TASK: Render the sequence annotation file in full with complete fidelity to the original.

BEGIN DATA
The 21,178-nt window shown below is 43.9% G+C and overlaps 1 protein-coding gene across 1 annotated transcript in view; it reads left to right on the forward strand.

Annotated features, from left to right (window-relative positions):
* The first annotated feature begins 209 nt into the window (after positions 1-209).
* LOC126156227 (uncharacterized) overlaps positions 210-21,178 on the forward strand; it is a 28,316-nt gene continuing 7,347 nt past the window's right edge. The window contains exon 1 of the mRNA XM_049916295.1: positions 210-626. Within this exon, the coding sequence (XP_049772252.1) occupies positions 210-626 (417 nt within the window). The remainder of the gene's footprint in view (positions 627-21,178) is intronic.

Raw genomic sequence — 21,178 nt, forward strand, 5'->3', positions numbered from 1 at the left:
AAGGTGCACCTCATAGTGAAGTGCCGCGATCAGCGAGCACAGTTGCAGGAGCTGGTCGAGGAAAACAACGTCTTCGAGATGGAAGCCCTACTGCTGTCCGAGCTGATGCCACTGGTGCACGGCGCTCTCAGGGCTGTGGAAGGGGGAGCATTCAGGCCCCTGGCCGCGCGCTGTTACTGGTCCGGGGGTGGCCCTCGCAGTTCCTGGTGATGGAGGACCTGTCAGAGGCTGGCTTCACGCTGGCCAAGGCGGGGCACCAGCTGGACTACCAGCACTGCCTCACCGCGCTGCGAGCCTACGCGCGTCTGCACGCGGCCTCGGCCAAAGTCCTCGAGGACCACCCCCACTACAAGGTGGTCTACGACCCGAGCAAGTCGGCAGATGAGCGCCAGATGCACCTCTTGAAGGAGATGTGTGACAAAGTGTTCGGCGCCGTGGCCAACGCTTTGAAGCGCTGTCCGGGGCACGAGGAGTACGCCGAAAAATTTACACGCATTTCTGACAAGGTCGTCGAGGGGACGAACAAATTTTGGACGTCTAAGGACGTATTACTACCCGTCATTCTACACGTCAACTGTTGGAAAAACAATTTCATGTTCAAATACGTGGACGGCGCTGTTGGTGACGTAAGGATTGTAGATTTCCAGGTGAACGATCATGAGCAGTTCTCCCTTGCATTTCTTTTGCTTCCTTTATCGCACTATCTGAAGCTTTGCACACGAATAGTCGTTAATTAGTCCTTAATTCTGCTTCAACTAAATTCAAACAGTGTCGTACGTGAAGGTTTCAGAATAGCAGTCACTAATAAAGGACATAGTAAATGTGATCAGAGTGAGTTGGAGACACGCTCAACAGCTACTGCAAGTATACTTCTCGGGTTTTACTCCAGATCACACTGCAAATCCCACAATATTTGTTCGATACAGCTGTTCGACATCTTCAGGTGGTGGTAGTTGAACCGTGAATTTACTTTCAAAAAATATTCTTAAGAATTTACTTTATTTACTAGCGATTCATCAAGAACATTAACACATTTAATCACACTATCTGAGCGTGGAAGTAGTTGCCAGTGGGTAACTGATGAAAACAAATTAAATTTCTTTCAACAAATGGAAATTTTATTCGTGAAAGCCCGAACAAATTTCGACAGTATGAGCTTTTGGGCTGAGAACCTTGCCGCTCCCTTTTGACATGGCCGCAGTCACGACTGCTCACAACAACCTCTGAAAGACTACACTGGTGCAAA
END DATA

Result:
The 21,178-nt window shown below is 43.9% G+C and overlaps 1 protein-coding gene across 1 annotated transcript in view; it reads left to right on the forward strand.

Annotated features, from left to right (window-relative positions):
* The first annotated feature begins 209 nt into the window (after positions 1-209).
* LOC126156227 (uncharacterized) overlaps positions 210-21,178 on the forward strand; it is a 28,316-nt gene continuing 7,347 nt past the window's right edge. The window contains exon 1 of the mRNA XM_049916295.1: positions 210-626. Within this exon, the coding sequence (XP_049772252.1) occupies positions 210-626 (417 nt within the window). The remainder of the gene's footprint in view (positions 627-21,178) is intronic.

Raw genomic sequence — 21,178 nt, forward strand, 5'->3', positions numbered from 1 at the left:
AAGGTGCACCTCATAGTGAAGTGCCGCGATCAGCGAGCACAGTTGCAGGAGCTGGTCGAGGAAAACAACGTCTTCGAGATGGAAGCCCTACTGCTGTCCGAGCTGATGCCACTGGTGCACGGCGCTCTCAGGGCTGTGGAAGGGGGAGCATTCAGGCCCCTGGCCGCGCGCTGTTACTGGTCCGGGGGTGGCCCTCGCAGTTCCTGGTGATGGAGGACCTGTCAGAGGCTGGCTTCACGCTGGCCAAGGCGGGGCACCAGCTGGACTACCAGCACTGCCTCACCGCGCTGCGAGCCTACGCGCGTCTGCACGCGGCCTCGGCCAAAGTCCTCGAGGACCACCCCCACTACAAGGTGGTCTACGACCCGAGCAAGTCGGCAGATGAGCGCCAGATGCACCTCTTGAAGGAGATGTGTGACAAAGTGTTCGGCGCCGTGGCCAACGCTTTGAAGCGCTGTCCGGGGCACGAGGAGTACGCCGAAAAATTTACACGCATTTCTGACAAGGTCGTCGAGGGGACGAACAAATTTTGGACGTCTAAGGACGTATTACTACCCGTCATTCTACACGTCAACTGTTGGAAAAACAATTTCATGTTCAAATACGTGGACGGCGCTGTTGGTGACGTAAGGATTGTAGATTTCCAGGTGAACGATCATGAGCAGTTCTCCCTTGCATTTCTTTTGCTTCCTTTATCGCACTATCTGAAGCTTTGCACACGAATAGTCGTTAATTAGTCCTTAATTCTGCTTCAACTAAATTCAAACAGTGTCGTACGTGAAGGTTTCAGAATAGCAGTCACTAATAAAGGACATAGTAAATGTGATCAGAGTGAGTTGGAGACACGCTCAACAGCTACTGCAAGTATACTTCTCGGGTTTTACTCCAGATCACACTGCAAATCCCACAATATTTGTTCGATACAGCTGTTCGACATCTTCAGGTGGTGGTAGTTGAACCGTGAATTTACTTTCAAAAAATATTCTTAAGAATTTACTTTATTTACTAGCGATTCATCAAGAACATTAACACATTTAATCACACTATCTGAGCGTGGAAGTAGTTGCCAGTGGGTAACTGATGAAAACAAATTAAATTTCTTTCAACAAATGGAAATTTTATTCGTGAAAGCCCGAACAAATTTCGACAGTATGAGCTTTTGGGCTGAGAACCTTGCCGCTCCCTTTTGACATGGCCGCAGTCACGACTGCTCACAACAACCTCTGAAAGACTACACTGGTGCAAA